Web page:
One difficulty of hate-crime laws can be the high legal standards. Some call for proving not only that a murder had occurred, but at the same time that bias was the motivation. If reasonable doubt exists on either, the whole case could implode. Better to get the conviction and then offer the judge or jury the ability to upgrade the sentence if indeed the crime had been motivated by hate.
Returning veterans are invisible to many of us because in large part, they werent in our consciousness to begin with. One thousand members of the military are returning home each day to America. Only 100 are hired each day.
Hate crimes terrorize more than just the initial victims. The mere fact that two Jewish-affiliated places were the sites of violence provoked a rational fear in our Jewish community. Hate crimes by definition target more than just the most readily apparent victims. They have broad reach. That is their power. But it can be countered.
An anonymous texter is tormenting a teenage girl with taunts that she’s sexually easy, stupid and desperately chasing boys at her school, all through the usual crude terms that the simpleminded unleash on women.
Mental health is the new battlefield for many returning soldiers. At Fort Hood, the actions of Army Spc. Ivan Lopez might well serve as the militarys Sandy Hook Elementary School. Lets see if enough people listen. The Department of Veterans Affairs has estimated that 22 former members of the military commit suicide every day. Every day.
The Kansas City school boards vote to delay the sale of Westport High School stoked accusations that members who voted no did so out of a reluctance to see a charter school take over the space. The idea that charters are staking out too much turf in the district isnt new, but it doesnt hold the same clout it once did.
Going beyond the initial measurements, the study Measuring Sprawl 2014 also looks at how and where we live affect health, finances, peoples ability to climb the economic ladder and their overall quality of life. More compact, connected areas correlate with the positive gains.
If the federal government considers a person is mentally ill enough to receive financial benefits, why can’t it also decide that person is dangerous enough to be banned from buying a gun? Ask that question, and you tumble down a mineshaft.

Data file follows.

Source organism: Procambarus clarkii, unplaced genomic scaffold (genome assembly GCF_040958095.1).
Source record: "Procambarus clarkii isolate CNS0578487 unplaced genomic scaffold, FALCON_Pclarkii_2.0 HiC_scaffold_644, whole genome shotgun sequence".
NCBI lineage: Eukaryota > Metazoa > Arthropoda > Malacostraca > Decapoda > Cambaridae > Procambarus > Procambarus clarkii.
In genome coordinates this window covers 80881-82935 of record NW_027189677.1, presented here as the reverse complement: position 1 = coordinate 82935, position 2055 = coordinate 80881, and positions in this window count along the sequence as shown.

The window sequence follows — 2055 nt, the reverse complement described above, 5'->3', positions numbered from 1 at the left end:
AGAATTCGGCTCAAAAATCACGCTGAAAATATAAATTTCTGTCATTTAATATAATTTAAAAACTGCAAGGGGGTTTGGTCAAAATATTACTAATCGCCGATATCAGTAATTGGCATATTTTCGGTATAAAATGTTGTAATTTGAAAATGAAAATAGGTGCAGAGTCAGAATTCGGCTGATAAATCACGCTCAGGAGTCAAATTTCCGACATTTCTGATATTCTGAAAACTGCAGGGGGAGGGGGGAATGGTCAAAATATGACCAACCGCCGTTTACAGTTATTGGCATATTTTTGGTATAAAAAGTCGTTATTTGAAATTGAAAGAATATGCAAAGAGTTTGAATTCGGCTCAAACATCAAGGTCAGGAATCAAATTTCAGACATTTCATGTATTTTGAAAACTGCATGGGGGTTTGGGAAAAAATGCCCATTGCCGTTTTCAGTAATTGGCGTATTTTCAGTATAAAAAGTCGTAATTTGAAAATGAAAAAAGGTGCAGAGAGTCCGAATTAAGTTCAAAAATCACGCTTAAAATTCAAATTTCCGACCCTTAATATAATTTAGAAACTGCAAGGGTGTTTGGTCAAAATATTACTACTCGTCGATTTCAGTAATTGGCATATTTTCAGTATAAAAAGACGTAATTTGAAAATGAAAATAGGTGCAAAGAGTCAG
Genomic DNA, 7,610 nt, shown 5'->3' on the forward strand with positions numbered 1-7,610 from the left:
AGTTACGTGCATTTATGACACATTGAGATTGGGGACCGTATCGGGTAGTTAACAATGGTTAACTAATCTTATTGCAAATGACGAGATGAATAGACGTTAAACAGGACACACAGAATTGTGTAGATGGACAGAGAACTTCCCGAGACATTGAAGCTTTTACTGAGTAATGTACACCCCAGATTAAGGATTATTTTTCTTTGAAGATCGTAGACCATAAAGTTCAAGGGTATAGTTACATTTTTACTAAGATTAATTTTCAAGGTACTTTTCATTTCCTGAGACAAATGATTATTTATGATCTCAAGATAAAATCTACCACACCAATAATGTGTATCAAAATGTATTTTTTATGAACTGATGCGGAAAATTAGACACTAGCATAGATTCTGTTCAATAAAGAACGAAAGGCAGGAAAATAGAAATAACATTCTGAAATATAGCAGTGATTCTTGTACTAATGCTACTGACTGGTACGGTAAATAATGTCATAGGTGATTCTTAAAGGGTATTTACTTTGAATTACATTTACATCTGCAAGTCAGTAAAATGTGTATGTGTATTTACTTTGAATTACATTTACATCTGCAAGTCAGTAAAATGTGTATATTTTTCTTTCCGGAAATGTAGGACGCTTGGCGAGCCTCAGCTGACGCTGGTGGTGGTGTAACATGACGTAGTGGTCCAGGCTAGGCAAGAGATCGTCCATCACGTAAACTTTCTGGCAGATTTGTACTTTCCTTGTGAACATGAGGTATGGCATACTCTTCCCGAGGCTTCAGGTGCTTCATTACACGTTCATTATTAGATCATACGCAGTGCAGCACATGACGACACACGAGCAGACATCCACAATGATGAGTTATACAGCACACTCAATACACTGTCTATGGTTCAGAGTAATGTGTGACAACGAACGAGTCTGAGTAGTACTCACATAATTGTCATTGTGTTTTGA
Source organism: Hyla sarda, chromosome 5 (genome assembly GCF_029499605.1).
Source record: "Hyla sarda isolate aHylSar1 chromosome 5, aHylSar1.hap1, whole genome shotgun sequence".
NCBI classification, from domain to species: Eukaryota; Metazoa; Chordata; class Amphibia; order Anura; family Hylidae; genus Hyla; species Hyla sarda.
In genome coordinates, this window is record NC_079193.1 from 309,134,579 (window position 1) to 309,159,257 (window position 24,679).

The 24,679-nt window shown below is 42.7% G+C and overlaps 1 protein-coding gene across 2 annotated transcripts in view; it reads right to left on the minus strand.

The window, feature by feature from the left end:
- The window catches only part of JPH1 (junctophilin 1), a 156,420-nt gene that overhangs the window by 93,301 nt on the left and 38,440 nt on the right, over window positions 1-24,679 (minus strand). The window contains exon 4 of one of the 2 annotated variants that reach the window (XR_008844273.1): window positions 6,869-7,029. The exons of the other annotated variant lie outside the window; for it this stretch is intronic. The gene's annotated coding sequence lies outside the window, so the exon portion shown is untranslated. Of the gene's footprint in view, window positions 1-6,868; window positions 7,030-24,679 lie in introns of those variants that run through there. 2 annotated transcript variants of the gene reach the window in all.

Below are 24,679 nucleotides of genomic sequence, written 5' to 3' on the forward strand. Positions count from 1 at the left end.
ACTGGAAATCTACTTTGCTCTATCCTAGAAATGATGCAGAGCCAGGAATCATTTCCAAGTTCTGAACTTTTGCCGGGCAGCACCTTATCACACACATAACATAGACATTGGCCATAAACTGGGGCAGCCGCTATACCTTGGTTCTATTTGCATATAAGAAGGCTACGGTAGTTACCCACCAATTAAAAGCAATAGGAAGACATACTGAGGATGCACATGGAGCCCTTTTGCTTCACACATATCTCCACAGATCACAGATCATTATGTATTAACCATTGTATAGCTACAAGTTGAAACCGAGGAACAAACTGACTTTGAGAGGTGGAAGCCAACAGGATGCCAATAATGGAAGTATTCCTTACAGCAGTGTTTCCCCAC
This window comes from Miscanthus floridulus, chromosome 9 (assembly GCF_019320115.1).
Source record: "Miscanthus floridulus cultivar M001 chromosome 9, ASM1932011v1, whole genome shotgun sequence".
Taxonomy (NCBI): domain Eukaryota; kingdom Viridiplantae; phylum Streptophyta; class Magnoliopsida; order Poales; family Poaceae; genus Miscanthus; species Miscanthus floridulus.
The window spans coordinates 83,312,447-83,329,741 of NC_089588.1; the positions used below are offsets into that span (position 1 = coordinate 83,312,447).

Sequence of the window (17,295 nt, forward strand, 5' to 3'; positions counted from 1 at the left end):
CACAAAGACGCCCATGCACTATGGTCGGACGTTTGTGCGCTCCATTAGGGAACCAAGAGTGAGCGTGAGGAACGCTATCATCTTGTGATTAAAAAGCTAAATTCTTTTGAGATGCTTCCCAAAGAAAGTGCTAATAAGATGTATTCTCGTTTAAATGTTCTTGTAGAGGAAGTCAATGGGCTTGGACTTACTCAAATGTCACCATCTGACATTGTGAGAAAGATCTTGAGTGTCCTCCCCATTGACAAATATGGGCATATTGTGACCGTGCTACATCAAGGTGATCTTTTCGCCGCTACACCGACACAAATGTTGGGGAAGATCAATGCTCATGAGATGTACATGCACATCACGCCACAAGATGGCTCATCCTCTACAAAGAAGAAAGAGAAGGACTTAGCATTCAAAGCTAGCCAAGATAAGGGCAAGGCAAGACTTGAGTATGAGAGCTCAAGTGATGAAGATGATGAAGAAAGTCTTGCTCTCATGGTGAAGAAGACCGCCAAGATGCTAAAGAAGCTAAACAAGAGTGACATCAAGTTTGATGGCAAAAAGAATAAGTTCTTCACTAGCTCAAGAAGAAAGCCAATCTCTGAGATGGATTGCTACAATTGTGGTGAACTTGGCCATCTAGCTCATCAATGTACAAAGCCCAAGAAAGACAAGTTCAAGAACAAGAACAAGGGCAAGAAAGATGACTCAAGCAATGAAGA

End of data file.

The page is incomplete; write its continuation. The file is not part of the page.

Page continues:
In this Lenten season, we can take solace in the swift actions of the Kansas City-St. Joseph Diocese when police investigated two of its teachers for suspicious behavior. There was no shuffling of the accused to another school, no disbelieving the alleged child victim, and no hesitation to contact police.
With his ongoing work toward womens empowerment, Kansas City Mayor Sly James is stepping into a well-worn field of debate. Endless studies and initiatives have sought the same goal, too often only superficially. Its a difficult job to begin unraveling institutionalized discrimination.
The term street gun culture needs little explaining. Kansas City hears its repercussions amplified every night on the TV news. Worse, citizens of the urban core suffer its consequences daily. But could it be deflated if using a gun in a crime like robbery drew swift and consistent consequences?
We reporters hated being Fred Phelps' megaphone, but we knew that he (and, more importantly, his more civil and well-mannered fellow preachers) was forcing the body politic to consider a very important question: Which civil rights can be denied to people on the basis of sexual orientation?
It doesn’t matter whether the problems are at the zoo during free days, outside Cinemark theaters on the Country Club Plaza or anywhere else in town. The draw is free or cheap. Deal with what shows up.
House Republicans call their new effort the Enforce Act. It passed 233 to 181. Theyre calling the president out for using executive orders. But many of these same Republicans put the pen into his hand by refusing to negotiate reforms to current law.
Suburban sprawl has contributed to the decline of cities, and if left unabated it will continue to threaten metropolitan areas, affecting the livability of both urban and suburban neighborhoods. How to engage a more positive conversation around such a complicated and too-often divisive issue is a problem for cities nationwide.